Natural Talent is Overrated!

I’d love to address the idea of natural talent.  I’m always flattered when people think I’m incredibly talented.  It makes it sound like God touched me with a special spark that not many others have. In reality, the gift He gave me is the desire to learn and dedication to practice.   

 

I took two years of Spanish in high school. By the end of those two years if I had gone to Mexico I may have been able to hold a basic conversation with a native but I could never have passed as one of them.  In the years since, my Spanish skills have all but disappeared.  Why? Because I don’t practice it. Spanish is a language. And so is art.  If I had grown up speaking Spanish all my life I would be fluent right now. The same is true for art.

 

No one is born understanding a language.  It must be learned.  When people tell me they can only draw stick figures its like saying, “I only learned to say “Hola”. It’s not because they have no further potential! It’s because they haven’t found a need or desire to pursue further education in it. When I explain that becoming an artist is a skill that can be learned, the most common objection I hear is “I’m not naturally gifted.”  Baloney.  Natural giftedness doesn’t deserve the credit it gets.  There’s a quote I always tell my students: “Hard work beats talent when talent doesn’t work hard.”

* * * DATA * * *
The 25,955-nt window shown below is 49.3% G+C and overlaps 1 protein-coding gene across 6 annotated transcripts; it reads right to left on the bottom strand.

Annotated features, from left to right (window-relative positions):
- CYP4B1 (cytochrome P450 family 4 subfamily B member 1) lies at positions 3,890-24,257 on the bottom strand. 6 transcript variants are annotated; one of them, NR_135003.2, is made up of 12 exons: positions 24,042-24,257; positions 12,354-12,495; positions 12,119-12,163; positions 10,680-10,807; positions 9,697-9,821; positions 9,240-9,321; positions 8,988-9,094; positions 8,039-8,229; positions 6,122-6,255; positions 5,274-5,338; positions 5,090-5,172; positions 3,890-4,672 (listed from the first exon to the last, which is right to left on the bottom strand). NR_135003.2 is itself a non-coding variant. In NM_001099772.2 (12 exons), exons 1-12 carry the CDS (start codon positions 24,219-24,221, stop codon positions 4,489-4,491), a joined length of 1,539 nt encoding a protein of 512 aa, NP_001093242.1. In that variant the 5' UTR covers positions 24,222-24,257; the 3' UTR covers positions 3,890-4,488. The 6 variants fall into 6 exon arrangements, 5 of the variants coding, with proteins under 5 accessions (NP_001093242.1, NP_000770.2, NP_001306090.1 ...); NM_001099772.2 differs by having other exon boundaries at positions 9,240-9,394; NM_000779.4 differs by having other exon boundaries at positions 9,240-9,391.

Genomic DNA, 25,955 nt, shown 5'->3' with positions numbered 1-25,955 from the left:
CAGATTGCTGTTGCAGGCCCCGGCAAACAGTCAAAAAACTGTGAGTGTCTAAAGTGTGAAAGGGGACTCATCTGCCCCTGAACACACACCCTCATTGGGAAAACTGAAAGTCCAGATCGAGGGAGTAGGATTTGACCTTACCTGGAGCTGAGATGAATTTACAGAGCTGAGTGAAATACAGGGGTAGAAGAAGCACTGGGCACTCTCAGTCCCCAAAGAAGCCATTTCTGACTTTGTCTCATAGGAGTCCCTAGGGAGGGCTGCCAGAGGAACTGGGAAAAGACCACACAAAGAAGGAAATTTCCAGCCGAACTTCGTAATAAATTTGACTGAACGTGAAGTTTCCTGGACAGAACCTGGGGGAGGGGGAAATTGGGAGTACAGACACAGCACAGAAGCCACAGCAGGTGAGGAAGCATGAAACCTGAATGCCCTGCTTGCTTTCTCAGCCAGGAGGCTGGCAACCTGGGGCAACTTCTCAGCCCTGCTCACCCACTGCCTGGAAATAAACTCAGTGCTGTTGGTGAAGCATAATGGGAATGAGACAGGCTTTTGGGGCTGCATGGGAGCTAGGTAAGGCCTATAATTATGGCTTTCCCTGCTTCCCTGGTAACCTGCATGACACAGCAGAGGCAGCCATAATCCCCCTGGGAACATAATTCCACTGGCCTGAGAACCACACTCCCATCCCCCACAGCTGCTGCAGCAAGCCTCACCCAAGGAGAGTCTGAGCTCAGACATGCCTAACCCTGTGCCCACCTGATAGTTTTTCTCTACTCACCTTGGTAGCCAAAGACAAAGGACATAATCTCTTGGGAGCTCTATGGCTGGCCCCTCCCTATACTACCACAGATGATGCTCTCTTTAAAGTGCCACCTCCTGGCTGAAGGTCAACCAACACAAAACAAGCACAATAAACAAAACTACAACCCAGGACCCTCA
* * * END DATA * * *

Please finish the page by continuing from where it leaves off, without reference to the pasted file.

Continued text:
Over the last couple decades of teaching people art, I’ve seen it more times than I can count: A kid is told he is talented by everyone, so he coasts along, not challenging himself.  He does the same stuff without taking risks or being willing to learn. Next to him sits the hard working kid who barely got in the program, whose work isn’t on par YET.  The next year comes around and the second kid is catching up.  His work is looking a lot better.  He’s growing through practice and error. He takes instruction well and learns from it. Before you know it the “talented” kid wants to quit because he feels like he was never talented to begin with.  I would say that he never had the desire to learn or grit to push through challenges.

 

Next time you see really great artwork, consider complimenting them by saying, “Wow, you must have worked so hard to get that good at your craft.”  It’s the greatest complement you could give.

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